We were focused on productivity. That is, trying to get more product out. Inability to meet requirements without overtime was blowing the budget and bending spirits. Especially since more volume was on its way. No improvement would mean even more overtime would be required.
And, with no sleep and our deadline approaching, Usui-sensei was still dissatisfied with most of the ideas we came up with.
We were trying to push productivity up, push more production through the cell. Asking, how can we speed up this process or that step.
Finally Usui-sensei asked, “Why do you keep trying to push for more when all you have to do is remove what’s in the way? Look at their struggles, all the extra walking – can’t you eliminate it? Look at all the lifting of that heavy material – can’t you take it away? Look at all the waiting – can’t you remove the blockages so things will flow smoothly?” Then the kicker, “You really can accomplish more for the workers by asking them to do less.”
Following the three-day event, I asked Usui-sensei why he didn’t tell us that from the beginning. “I didn’t tell you anything. I just removed a blockage from your mind. I couldn’t remove it until it was in the way.”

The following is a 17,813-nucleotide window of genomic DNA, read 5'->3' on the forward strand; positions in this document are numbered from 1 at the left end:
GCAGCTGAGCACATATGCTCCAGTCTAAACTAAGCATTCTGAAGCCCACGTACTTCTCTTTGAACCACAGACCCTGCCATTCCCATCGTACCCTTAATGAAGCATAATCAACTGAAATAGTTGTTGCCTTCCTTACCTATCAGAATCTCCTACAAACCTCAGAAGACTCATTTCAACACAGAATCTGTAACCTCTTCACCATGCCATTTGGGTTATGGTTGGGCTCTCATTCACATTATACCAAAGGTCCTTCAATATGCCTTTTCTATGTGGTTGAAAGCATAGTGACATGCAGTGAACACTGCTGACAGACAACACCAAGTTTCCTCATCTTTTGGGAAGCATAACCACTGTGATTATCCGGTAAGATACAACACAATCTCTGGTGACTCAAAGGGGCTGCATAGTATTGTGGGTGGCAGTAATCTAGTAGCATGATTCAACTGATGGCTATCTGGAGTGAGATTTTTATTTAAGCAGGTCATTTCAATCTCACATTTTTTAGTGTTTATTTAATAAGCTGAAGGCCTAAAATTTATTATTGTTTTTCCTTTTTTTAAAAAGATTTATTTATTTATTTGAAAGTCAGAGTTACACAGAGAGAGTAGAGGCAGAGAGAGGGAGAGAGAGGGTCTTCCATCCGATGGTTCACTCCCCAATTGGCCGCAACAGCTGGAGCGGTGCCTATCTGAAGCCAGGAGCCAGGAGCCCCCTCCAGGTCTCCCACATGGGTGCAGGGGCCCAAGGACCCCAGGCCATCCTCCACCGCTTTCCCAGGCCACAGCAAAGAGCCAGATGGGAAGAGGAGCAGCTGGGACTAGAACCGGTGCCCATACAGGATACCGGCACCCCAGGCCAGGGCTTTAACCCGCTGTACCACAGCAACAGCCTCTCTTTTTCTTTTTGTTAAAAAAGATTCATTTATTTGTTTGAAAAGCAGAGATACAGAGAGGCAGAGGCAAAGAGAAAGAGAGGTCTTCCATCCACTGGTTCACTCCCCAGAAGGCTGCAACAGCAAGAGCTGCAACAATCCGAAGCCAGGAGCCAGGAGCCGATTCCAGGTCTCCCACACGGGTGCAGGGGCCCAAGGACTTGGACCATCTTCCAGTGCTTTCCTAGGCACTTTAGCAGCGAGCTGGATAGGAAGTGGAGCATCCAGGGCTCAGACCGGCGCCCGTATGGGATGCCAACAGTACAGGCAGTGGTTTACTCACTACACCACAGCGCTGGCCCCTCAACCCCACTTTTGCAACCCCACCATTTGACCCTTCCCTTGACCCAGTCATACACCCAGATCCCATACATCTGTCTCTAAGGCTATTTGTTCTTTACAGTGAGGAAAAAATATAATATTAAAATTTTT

For me and my fellow learners, that was coaching that made a difference.
Coaching is an essential practice for lean leaders. David Verble, who teaches coaching for LEI, observes that, “If traditional managing is about thinking (often trying to do the thinking for others), leading through lean thinking and practice is about getting others to think … and to think about the right things.” And that’s the essence of good coaching.
Skillful coaching focuses attention on the right things for improved performance. So shouldn’t the same dynamic apply to the coaching itself? I think so. I may not have been born with the inspirational coaching ability of Béla Károlyi, but I can approach coaching as I would any other skill and determine – perhaps with the help of a skillful coach! – to get better and better.
Join us December Dec. 4-5, 2012, in Orlando to explore questions of coaching at the first Lean Coaching Summit that we are organizing in partnership with our friends at Lean Frontiers and BeLikeCoach.
And sign up to get Matthew May’s forthcoming new book The Laws of Subtraction, which will help you remove from your experience “anything obviously excessive, wasteful, complicated, unnatural, hazardous, hard to use, or ugly.”